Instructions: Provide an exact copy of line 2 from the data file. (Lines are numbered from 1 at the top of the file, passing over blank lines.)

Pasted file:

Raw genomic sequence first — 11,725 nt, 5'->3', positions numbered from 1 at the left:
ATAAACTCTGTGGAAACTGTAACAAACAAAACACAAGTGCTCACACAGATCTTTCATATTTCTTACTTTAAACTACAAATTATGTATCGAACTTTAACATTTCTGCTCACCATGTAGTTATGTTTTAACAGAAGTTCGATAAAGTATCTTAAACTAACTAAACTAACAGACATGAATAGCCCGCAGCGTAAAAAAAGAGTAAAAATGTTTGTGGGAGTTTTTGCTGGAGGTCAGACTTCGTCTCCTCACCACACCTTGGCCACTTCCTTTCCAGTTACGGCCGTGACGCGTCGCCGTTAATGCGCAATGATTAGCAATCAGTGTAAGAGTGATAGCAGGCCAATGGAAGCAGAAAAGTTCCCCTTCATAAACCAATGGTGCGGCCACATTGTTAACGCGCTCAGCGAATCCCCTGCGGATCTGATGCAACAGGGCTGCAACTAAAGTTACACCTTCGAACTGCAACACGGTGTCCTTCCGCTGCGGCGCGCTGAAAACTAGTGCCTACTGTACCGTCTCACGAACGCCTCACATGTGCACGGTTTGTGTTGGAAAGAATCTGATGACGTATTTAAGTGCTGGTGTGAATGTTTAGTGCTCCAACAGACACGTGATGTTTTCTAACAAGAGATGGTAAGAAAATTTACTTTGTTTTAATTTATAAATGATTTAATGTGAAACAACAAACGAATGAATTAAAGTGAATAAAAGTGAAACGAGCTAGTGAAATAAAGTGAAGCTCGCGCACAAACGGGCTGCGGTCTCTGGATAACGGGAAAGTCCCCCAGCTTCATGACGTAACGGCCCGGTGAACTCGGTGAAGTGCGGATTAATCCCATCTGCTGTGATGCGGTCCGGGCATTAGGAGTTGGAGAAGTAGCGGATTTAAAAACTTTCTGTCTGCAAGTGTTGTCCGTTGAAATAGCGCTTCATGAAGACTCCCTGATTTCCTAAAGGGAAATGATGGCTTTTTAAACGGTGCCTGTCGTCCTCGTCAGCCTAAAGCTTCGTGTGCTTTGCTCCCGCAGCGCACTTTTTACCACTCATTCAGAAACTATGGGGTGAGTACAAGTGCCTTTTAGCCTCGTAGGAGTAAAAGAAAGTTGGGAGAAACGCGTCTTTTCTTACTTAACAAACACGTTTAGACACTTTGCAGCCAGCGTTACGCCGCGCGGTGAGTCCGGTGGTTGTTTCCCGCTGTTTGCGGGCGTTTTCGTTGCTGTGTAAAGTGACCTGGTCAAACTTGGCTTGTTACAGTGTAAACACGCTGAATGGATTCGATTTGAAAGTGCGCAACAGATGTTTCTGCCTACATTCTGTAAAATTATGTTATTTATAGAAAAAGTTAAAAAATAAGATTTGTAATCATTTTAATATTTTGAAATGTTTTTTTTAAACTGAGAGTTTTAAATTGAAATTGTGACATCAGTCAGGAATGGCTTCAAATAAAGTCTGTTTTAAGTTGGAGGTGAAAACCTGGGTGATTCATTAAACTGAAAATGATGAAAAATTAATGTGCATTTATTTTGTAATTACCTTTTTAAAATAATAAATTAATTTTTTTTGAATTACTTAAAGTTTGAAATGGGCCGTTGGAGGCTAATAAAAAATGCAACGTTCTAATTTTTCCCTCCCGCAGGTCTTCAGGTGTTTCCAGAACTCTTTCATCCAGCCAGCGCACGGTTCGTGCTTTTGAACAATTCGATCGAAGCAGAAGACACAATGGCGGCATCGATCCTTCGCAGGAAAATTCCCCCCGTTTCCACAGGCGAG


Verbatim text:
ATAAACTCTGTGGAAACTGTAACAAACAAAACACAAGTGCTCACACAGATCTTTCATATTTCTTACTTTAAACTACAAATTATGTATCGAACTTTAACATTTCTGCTCACCATGTAGTTATGTTTTAACAGAAGTTCGATAAAGTATCTTAAACTAACTAAACTAACAGACATGAATAGCCCGCAGCGTAAAAAAAGAGTAAAAATGTTTGTGGGAGTTTTTGCTGGAGGTCAGACTTCGTCTCCTCACCACACCTTGGCCACTTCCTTTCCAGTTACGGCCGTGACGCGTCGCCGTTAATGCGCAATGATTAGCAATCAGTGTAAGAGTGATAGCAGGCCAATGGAAGCAGAAAAGTTCCCCTTCATAAACCAATGGTGCGGCCACATTGTTAACGCGCTCAGCGAATCCCCTGCGGATCTGATGCAACAGGGCTGCAACTAAAGTTACACCTTCGAACTGCAACACGGTGTCCTTCCGCTGCGGCGCGCTGAAAACTAGTGCCTACTGTACCGTCTCACGAACGCCTCACATGTGCACGGTTTGTGTTGGAAAGAATCTGATGACGTATTTAAGTGCTGGTGTGAATGTTTAGTGCTCCAACAGACACGTGATGTTTTCTAACAAGAGATGGTAAGAAAATTTACTTTGTTTTAATTTATAAATGATTTAATGTGAAACAACAAACGAATGAATTAAAGTGAATAAAAGTGAAACGAGCTAGTGAAATAAAGTGAAGCTCGCGCACAAACGGGCTGCGGTCTCTGGATAACGGGAAAGTCCCCCAGCTTCATGACGTAACGGCCCGGTGAACTCGGTGAAGTGCGGATTAATCCCATCTGCTGTGATGCGGTCCGGGCATTAGGAGTTGGAGAAGTAGCGGATTTAAAAACTTTCTGTCTGCAAGTGTTGTCCGTTGAAATAGCGCTTCATGAAGACTCCCTGATTTCCTAAAGGGAAATGATGGCTTTTTAAACGGTGCCTGTCGTCCTCGTCAGCCTAAAGCTTCGTGTGCTTTGCTCCCGCAGCGCACTTTTTACCACTCATTCAGAAACTATGGGGTGAGTACAAGTGCCTTTTAGCCTCGTAGGAGTAAAAGAAAGTTGGGAGAAACGCGTCTTTTCTTACTTAACAAACACGTTTAGACACTTTGCAGCCAGCGTTACGCCGCGCGGTGAGTCCGGTGGTTGTTTCCCGCTGTTTGCGGGCGTTTTCGTTGCTGTGTAAAGTGACCTGGTCAAACTTGGCTTGTTACAGTGTAAACACGCTGAATGGATTCGATTTGAAAGTGCGCAACAGATGTTTCTGCCTACATTCTGTAAAATTATGTTATTTATAGAAAAAGTTAAAAAATAAGATTTGTAATCATTTTAATATTTTGAAATGTTTTTTTTAAACTGAGAGTTTTAAATTGAAATTGTGACATCAGTCAGGAATGGCTTCAAATAAAGTCTGTTTTAAGTTGGAGGTGAAAACCTGGGTGATTCATTAAACTGAAAATGATGAAAAATTAATGTGCATTTATTTTGTAATTACCTTTTTAAAATAATAAATTAATTTTTTTTGAATTACTTAAAGTTTGAAATGGGCCGTTGGAGGCTAATAAAAAATGCAACGTTCTAATTTTTCCCTCCCGCAGGTCTTCAGGTGTTTCCAGAACTCTTTCATCCAGCCAGCGCACGGTTCGTGCTTTTGAACAATTCGATCGAAGCAGAAGACACAATGGCGGCATCGATCCTTCGCAGGAAAATTCCCCCCGTTTCCACAGGCGAG